What if I don’t want to put myself out there? What if I’m shy or anxious about it?

Elaine: Find what works for you! At the end of the day, the information you provide about yourself online should help you reach your goals. You’re not required to get up close and personal if you don’t feel comfortable doing that. You don’t need a Medium blog to prove your worth as a designer. You don’t need to live on every social media! If your love language is purely writing occasional reviews about bad chatbot experiences you’ve had, then by all means, write that review. A good measuring stick to keep in mind is: would you have a conversation about this with a friend? If the answer is no, then it’s not the right medium for you (badum-tss).

Hillary: I get it, putting yourself out there is scary. It can feel awkward. This really comes back to the difference between being a content creator and having a personal brand. It does not necessarily mean the same thing. Like Elaine said, find what works for you, but also, recognize that you do not need to create content to have a personal brand. You do not need to be all up in people’s faces to have a personal brand as a conversation designer. Personal branding is about representing yourself, however you want to show up. If that’s having a Notion Page or website that shares more about your background and your contact information with your photo, and you use that same photo on social media, that works. If it’s leaving comments on LinkedIn and Twitter, or sharing other people’s work, that’s fine too. (A tip I always love to share is that comments = content.)

And a note on being shy. I, myself, am incredibly shy IRL! A year ago, I couldn’t imagine sitting down to record a video. I was SO nervous. Now, it feels easy. If you’re interested in creating content, whether that’s a blog, a video, or a Twitter account, but are a bit afraid to put yourself out there, just start trying it. It doesn’t need to be perfect. You can feel uncomfortable. You can stumble over your words. Keep in mind, we’re often our toughest audience. No one will notice mistakes, awkward moments or sense the shyness more than you will. No one will re-watch or re-read your content more than you (almost no one will re-watch or re-read it, period). Trying and doing is really the only way to improve!

What if my employer won’t allow me to have a personal brand?

Hillary: This is a tricky one. It’s becoming a lot more common for employers to put guidelines on what content you can/cannot share as it relates to your job. They might say in your employment contract that it’s not allowed.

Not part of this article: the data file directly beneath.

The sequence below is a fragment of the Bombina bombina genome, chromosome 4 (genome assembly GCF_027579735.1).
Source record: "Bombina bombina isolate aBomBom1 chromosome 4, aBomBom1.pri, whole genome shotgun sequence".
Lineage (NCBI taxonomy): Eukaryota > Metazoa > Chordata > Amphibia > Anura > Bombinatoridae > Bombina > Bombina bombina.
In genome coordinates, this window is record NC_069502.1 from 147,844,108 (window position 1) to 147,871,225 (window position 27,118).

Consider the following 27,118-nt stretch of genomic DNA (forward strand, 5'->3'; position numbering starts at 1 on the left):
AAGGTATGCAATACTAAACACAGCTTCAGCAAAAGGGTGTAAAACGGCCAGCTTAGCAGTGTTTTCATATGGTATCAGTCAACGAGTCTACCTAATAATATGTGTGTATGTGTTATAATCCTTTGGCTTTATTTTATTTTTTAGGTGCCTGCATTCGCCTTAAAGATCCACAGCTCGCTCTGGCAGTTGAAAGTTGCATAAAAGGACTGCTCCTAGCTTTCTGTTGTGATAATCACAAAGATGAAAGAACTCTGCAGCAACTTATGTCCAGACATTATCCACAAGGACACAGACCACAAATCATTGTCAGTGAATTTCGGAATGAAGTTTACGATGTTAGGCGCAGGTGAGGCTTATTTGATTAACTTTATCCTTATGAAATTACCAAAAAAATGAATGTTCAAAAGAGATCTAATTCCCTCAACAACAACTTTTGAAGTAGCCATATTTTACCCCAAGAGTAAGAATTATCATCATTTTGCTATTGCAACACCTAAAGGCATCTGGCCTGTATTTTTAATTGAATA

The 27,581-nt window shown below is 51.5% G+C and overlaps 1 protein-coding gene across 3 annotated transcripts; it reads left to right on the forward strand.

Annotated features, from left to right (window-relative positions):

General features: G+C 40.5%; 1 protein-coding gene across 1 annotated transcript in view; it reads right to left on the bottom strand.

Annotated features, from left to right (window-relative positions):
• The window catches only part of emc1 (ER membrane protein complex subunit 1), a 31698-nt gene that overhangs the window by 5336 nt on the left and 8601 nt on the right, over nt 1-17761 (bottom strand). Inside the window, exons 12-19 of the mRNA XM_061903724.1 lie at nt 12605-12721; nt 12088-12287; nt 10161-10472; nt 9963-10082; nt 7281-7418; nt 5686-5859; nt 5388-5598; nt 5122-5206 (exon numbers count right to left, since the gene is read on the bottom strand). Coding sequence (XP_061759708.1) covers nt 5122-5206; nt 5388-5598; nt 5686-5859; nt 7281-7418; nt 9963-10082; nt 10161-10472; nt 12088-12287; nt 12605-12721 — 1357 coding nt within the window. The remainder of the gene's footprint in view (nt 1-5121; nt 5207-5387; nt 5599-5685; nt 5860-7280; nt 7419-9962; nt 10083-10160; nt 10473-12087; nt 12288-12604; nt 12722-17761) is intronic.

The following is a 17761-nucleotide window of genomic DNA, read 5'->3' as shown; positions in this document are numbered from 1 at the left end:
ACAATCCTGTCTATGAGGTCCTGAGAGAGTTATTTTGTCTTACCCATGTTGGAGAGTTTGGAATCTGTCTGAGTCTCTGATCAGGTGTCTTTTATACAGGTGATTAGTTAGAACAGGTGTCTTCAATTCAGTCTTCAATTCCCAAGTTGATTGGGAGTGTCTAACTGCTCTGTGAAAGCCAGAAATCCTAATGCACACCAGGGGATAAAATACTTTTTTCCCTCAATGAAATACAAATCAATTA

First, an important thing to keep in mind that we’ve said a few times in this post already: creating content and having a personal brand aren’t necessarily the same thing. You can maintain a website, portfolio and social profiles that represent yourself as conversation designer, even if you aren’t regularly creating content about conversation design.

Second, reach out to your employer for clarification about what you can and cannot share. Ask questions, and don’t hesitate to ask for permission or even push back when you feel that a certain opportunity is outside of the bounds of your role at your company. If you’re negotiating a job offer, consider if you want certain permissions in your contract ahead of time.

Will they allow you to share if you do not mention the company you work at? Or put “opinions are my own” in your bio? How about if you leave comments and have conversations, but don’t create content? And certainly, you can attend events and network with others, as long as you are doing so on your own, not as a representative of your company. Ask to be considered for internal opportunities, like giving presentations or participating in initiatives outside of your department that can help you meet others.

In many ways, your personal brand can actually help your company gain visibility and recognition in the industry, so it’s important to try understand what their reasons and motivations are for saying no, and to have an open discussion about all of the options, if possible.

Here’s how our own personal brands have helped us.

Elaine: Believe it or not, elaineinthebay was purely accidental. It all started mid-2020 on Twitter as I attempted to join in on #100DaysofCode. My Twitter account was my learning diary for coding and conversation design. I’d post about the smallest things: a quote I had read in a book about human communication, a screenshot of someone’s slide at a CxD webinar, or even, snippets of some of the bots I was building on my own. Gradually, I started getting on people’s radar (shoutout to Allys Parsons for being the first person from the Voice community to start following my account!), and it all kind of exploded when I announced I had accepted my first full-time role as a conversation designer.